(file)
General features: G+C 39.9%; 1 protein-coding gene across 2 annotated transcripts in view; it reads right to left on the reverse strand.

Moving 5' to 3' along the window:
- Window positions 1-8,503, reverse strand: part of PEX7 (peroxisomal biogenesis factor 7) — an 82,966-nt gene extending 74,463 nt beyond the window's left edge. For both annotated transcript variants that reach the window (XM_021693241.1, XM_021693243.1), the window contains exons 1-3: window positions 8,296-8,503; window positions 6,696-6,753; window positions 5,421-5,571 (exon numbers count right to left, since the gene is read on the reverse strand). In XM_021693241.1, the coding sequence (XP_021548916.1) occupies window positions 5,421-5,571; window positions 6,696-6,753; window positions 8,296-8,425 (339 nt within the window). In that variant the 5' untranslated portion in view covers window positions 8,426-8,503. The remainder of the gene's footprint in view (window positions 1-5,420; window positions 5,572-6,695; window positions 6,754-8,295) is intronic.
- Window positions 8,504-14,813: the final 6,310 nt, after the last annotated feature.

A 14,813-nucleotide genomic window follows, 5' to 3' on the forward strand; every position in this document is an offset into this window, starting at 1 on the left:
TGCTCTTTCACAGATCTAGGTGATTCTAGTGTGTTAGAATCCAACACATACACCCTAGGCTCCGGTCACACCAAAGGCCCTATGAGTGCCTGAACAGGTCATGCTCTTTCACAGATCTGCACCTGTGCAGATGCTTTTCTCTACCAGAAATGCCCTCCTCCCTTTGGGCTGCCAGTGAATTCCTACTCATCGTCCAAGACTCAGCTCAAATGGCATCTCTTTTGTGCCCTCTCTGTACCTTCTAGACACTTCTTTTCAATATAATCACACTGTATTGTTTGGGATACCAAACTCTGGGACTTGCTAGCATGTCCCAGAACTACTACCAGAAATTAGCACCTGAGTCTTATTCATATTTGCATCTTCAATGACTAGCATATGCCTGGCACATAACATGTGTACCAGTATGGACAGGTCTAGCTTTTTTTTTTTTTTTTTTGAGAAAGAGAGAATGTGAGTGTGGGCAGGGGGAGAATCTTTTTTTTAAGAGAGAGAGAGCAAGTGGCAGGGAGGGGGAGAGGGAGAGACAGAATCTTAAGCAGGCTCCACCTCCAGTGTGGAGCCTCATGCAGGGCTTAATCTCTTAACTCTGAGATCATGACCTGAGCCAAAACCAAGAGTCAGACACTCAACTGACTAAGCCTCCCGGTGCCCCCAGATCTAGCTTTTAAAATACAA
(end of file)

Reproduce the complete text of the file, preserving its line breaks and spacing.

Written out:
General features: G+C 39.9%; 1 protein-coding gene across 2 annotated transcripts in view; it reads right to left on the reverse strand.

Moving 5' to 3' along the window:
- Window positions 1-8,503, reverse strand: part of PEX7 (peroxisomal biogenesis factor 7) — an 82,966-nt gene extending 74,463 nt beyond the window's left edge. For both annotated transcript variants that reach the window (XM_021693241.1, XM_021693243.1), the window contains exons 1-3: window positions 8,296-8,503; window positions 6,696-6,753; window positions 5,421-5,571 (exon numbers count right to left, since the gene is read on the reverse strand). In XM_021693241.1, the coding sequence (XP_021548916.1) occupies window positions 5,421-5,571; window positions 6,696-6,753; window positions 8,296-8,425 (339 nt within the window). In that variant the 5' untranslated portion in view covers window positions 8,426-8,503. The remainder of the gene's footprint in view (window positions 1-5,420; window positions 5,572-6,695; window positions 6,754-8,295) is intronic.
- Window positions 8,504-14,813: the final 6,310 nt, after the last annotated feature.

A 14,813-nucleotide genomic window follows, 5' to 3' on the forward strand; every position in this document is an offset into this window, starting at 1 on the left:
TGCTCTTTCACAGATCTAGGTGATTCTAGTGTGTTAGAATCCAACACATACACCCTAGGCTCCGGTCACACCAAAGGCCCTATGAGTGCCTGAACAGGTCATGCTCTTTCACAGATCTGCACCTGTGCAGATGCTTTTCTCTACCAGAAATGCCCTCCTCCCTTTGGGCTGCCAGTGAATTCCTACTCATCGTCCAAGACTCAGCTCAAATGGCATCTCTTTTGTGCCCTCTCTGTACCTTCTAGACACTTCTTTTCAATATAATCACACTGTATTGTTTGGGATACCAAACTCTGGGACTTGCTAGCATGTCCCAGAACTACTACCAGAAATTAGCACCTGAGTCTTATTCATATTTGCATCTTCAATGACTAGCATATGCCTGGCACATAACATGTGTACCAGTATGGACAGGTCTAGCTTTTTTTTTTTTTTTTTTGAGAAAGAGAGAATGTGAGTGTGGGCAGGGGGAGAATCTTTTTTTTAAGAGAGAGAGAGCAAGTGGCAGGGAGGGGGAGAGGGAGAGACAGAATCTTAAGCAGGCTCCACCTCCAGTGTGGAGCCTCATGCAGGGCTTAATCTCTTAACTCTGAGATCATGACCTGAGCCAAAACCAAGAGTCAGACACTCAACTGACTAAGCCTCCCGGTGCCCCCAGATCTAGCTTTTAAAATACAA